Biking to build schools
Even with some 3,000 kilometres already behind her, McGill grad Karen Schlatter still has a lot of pedaling left to finish her cycling journey from Tierra del Fuego to Paraguay – and to raise $35,000 to help the NGO CECTEC build schools, playgrounds and bathrooms in the impoverished Tava’i district of southern Paraguay. After finishing her degree in biology, Schlatter volunteered with the U.S. Peace Corps; in September 2006, she began a two-year tour in Paraguay, where she promoted sustainable agriculture through soil conservation practices. The experience opened her eyes to the poor state of education in Paraguay. “In rural areas, communities frequently lack primary and secondary schools, and children of all ages must walk from 3 to 10 miles round-trip to attend class,” the 24-year-old Schlatter recently told her Illinois hometown paper, The Pantagraph. “Many existing schools are dangerously dilapidated and do not have sanitary bathrooms or potable water, making for very poor learning environments. The average drop-out rate after the sixth grade in rural areas is over 60 percent.” Schlatter and her boyfriend, fellow Peace Corps volunteer Joel Correia, are now about a third of the way through their 9,600 kilometre bicycle journey fundraiser, which they hope to complete in June. On their blog (http://bikingtobuildschools.giving.officelive.com/), they’re tracking their progress, posting photos of their adventure, cataloguing things that have been broken (or lost, or patched) and singing the praises of collapsing into an inflatable chair after the end of a long day’s ride. The blog also includes instructions for making online donations to their cause.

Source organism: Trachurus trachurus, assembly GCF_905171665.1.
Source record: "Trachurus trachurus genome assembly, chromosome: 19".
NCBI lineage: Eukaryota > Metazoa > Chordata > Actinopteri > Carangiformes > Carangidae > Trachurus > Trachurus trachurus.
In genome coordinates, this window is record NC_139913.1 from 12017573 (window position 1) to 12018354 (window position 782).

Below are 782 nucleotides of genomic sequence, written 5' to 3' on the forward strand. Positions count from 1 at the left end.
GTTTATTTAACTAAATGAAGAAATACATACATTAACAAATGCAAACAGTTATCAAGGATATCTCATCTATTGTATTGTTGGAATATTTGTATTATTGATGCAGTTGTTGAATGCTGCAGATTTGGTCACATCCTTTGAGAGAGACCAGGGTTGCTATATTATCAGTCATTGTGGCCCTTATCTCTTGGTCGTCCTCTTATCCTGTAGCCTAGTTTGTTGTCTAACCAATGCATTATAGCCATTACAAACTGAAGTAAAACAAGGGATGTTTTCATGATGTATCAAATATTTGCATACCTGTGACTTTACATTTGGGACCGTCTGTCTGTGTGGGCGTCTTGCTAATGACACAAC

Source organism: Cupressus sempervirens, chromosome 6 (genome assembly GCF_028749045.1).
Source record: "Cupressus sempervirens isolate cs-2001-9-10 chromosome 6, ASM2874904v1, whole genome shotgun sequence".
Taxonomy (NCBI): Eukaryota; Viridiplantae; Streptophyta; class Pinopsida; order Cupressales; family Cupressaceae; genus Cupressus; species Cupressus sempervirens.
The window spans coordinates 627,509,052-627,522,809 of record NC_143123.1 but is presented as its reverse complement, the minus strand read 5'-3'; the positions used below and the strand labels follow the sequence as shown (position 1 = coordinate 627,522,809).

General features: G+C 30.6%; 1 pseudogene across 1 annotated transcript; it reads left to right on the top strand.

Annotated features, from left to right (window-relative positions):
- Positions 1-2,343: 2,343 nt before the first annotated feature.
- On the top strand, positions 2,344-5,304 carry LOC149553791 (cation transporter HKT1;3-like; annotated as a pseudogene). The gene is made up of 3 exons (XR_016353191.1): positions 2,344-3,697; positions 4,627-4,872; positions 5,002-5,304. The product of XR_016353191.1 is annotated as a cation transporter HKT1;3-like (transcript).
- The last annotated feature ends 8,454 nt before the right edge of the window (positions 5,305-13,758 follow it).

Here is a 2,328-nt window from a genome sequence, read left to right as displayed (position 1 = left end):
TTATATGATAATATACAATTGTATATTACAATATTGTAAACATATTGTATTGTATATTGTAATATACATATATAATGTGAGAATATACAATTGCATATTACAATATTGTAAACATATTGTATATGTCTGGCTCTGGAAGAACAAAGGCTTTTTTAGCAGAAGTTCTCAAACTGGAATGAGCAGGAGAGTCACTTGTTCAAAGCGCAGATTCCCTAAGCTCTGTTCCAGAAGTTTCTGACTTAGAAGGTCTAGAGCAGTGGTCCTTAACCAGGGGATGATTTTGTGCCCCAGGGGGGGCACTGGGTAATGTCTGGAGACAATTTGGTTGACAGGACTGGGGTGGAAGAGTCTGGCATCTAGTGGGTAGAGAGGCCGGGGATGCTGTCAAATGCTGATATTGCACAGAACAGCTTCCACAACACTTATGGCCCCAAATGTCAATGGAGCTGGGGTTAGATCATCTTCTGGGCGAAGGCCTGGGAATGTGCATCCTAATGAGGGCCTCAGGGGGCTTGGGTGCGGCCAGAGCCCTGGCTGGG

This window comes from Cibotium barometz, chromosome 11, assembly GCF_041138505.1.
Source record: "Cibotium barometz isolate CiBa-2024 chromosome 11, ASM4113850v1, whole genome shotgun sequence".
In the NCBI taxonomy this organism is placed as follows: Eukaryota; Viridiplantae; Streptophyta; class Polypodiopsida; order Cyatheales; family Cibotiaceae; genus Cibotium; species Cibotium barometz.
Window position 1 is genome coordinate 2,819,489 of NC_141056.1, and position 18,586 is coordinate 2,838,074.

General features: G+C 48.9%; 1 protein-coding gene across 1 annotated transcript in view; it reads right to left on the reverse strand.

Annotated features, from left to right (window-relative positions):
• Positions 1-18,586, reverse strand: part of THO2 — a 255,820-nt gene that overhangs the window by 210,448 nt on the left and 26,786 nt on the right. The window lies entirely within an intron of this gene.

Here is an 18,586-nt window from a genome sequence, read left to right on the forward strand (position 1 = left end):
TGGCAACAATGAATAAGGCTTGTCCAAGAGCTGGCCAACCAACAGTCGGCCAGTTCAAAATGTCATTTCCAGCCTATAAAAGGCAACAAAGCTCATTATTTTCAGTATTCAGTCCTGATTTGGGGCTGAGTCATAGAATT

Mapping global diseases
While a McGill student in 1998, John Brownstein spent a semester in Africa, where he witnessed the devastation disease wreaks on developing communities. A decade later, he’s an assistant professor at Harvard Medical School – and the co-creator of a website that promises to save many lives. Brownstein and software developer Clark Freifeld have created a website called Healthmap.org. The site aggregates keyword searches in over 20,000 disparate data sources – ranging from Google News to personal accounts on the International Society for Infectious Diseases’s Program for Monitoring Emerging Diseases site to official alerts issued by the World Health Organization – then organizes the results by disease and location on an interactive map. The end goal, according to the free site, is “a unified and comprehensive view of the current global state of infectious diseases and their effect on human and animal health.” Three years ago, Brownstein and Freifeld began developing the site as an independently financed side project, but an October 2006 article in Wired caught the collective eye of Google, which now sponsors Healthmap.org. Stories that ran last week in the Calgary Herald and the Vancouver Sun credit Healthmap.org with having “revolutionized the way people find out about medical issues worldwide,” noting that the site has become a valuable resource for public health officials and international travelers.